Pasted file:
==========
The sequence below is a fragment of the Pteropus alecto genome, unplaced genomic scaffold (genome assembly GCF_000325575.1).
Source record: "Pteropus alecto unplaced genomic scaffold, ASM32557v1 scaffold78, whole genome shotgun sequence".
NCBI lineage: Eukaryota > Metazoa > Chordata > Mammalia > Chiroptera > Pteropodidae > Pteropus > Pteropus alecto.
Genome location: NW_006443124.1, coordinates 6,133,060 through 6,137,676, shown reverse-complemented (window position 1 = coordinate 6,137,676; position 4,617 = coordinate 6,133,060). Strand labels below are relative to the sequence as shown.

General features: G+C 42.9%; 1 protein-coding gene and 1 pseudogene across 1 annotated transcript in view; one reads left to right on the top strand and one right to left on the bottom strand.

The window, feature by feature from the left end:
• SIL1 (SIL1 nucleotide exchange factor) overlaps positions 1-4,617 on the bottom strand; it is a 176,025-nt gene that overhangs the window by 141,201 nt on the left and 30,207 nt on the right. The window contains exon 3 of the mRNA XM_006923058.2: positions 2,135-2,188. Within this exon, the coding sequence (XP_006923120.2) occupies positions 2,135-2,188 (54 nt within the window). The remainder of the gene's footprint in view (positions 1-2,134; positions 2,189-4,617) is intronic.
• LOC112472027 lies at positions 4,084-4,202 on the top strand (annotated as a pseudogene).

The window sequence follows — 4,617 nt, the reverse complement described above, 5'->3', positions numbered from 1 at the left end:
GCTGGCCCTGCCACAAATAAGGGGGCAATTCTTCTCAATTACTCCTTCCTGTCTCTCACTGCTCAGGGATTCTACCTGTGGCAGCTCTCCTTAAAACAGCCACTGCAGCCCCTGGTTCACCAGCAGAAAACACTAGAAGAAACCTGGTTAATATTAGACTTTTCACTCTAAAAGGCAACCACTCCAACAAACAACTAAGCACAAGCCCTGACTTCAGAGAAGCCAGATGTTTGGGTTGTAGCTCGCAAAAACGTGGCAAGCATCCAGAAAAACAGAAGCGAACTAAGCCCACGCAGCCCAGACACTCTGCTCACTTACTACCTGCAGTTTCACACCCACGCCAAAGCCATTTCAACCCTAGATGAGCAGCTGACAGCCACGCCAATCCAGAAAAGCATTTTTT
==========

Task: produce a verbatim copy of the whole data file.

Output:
The sequence below is a fragment of the Pteropus alecto genome, unplaced genomic scaffold (genome assembly GCF_000325575.1).
Source record: "Pteropus alecto unplaced genomic scaffold, ASM32557v1 scaffold78, whole genome shotgun sequence".
NCBI lineage: Eukaryota > Metazoa > Chordata > Mammalia > Chiroptera > Pteropodidae > Pteropus > Pteropus alecto.
Genome location: NW_006443124.1, coordinates 6,133,060 through 6,137,676, shown reverse-complemented (window position 1 = coordinate 6,137,676; position 4,617 = coordinate 6,133,060). Strand labels below are relative to the sequence as shown.

General features: G+C 42.9%; 1 protein-coding gene and 1 pseudogene across 1 annotated transcript in view; one reads left to right on the top strand and one right to left on the bottom strand.

The window, feature by feature from the left end:
• SIL1 (SIL1 nucleotide exchange factor) overlaps positions 1-4,617 on the bottom strand; it is a 176,025-nt gene that overhangs the window by 141,201 nt on the left and 30,207 nt on the right. The window contains exon 3 of the mRNA XM_006923058.2: positions 2,135-2,188. Within this exon, the coding sequence (XP_006923120.2) occupies positions 2,135-2,188 (54 nt within the window). The remainder of the gene's footprint in view (positions 1-2,134; positions 2,189-4,617) is intronic.
• LOC112472027 lies at positions 4,084-4,202 on the top strand (annotated as a pseudogene).

The window sequence follows — 4,617 nt, the reverse complement described above, 5'->3', positions numbered from 1 at the left end:
GCTGGCCCTGCCACAAATAAGGGGGCAATTCTTCTCAATTACTCCTTCCTGTCTCTCACTGCTCAGGGATTCTACCTGTGGCAGCTCTCCTTAAAACAGCCACTGCAGCCCCTGGTTCACCAGCAGAAAACACTAGAAGAAACCTGGTTAATATTAGACTTTTCACTCTAAAAGGCAACCACTCCAACAAACAACTAAGCACAAGCCCTGACTTCAGAGAAGCCAGATGTTTGGGTTGTAGCTCGCAAAAACGTGGCAAGCATCCAGAAAAACAGAAGCGAACTAAGCCCACGCAGCCCAGACACTCTGCTCACTTACTACCTGCAGTTTCACACCCACGCCAAAGCCATTTCAACCCTAGATGAGCAGCTGACAGCCACGCCAATCCAGAAAAGCATTTTTT